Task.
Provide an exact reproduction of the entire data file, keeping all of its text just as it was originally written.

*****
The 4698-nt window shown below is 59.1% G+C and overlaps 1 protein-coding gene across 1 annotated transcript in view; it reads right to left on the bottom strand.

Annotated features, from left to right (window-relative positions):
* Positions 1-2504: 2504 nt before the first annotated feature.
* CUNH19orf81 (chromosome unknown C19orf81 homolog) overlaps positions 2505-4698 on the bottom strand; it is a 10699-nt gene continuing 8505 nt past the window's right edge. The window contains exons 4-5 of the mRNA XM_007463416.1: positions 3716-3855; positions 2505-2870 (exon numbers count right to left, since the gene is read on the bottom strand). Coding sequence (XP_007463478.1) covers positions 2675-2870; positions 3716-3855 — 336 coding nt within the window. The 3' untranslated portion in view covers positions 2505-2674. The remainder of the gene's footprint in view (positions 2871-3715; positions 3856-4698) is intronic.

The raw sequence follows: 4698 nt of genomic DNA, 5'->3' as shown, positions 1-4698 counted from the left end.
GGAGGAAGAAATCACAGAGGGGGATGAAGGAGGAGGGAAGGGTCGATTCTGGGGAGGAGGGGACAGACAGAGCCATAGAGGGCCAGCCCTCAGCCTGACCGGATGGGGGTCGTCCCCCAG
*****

The 4698-nt window shown below is 59.1% G+C and overlaps 1 protein-coding gene across 1 annotated transcript in view; it reads right to left on the bottom strand.

Annotated features, from left to right (window-relative positions):
* Positions 1-2504: 2504 nt before the first annotated feature.
* CUNH19orf81 (chromosome unknown C19orf81 homolog) overlaps positions 2505-4698 on the bottom strand; it is a 10699-nt gene continuing 8505 nt past the window's right edge. The window contains exons 4-5 of the mRNA XM_007463416.1: positions 3716-3855; positions 2505-2870 (exon numbers count right to left, since the gene is read on the bottom strand). Coding sequence (XP_007463478.1) covers positions 2675-2870; positions 3716-3855 — 336 coding nt within the window. The 3' untranslated portion in view covers positions 2505-2674. The remainder of the gene's footprint in view (positions 2871-3715; positions 3856-4698) is intronic.

The raw sequence follows: 4698 nt of genomic DNA, 5'->3' as shown, positions 1-4698 counted from the left end.
GGAGGAAGAAATCACAGAGGGGGATGAAGGAGGAGGGAAGGGTCGATTCTGGGGAGGAGGGGACAGACAGAGCCATAGAGGGCCAGCCCTCAGCCTGACCGGATGGGGGTCGTCCCCCAG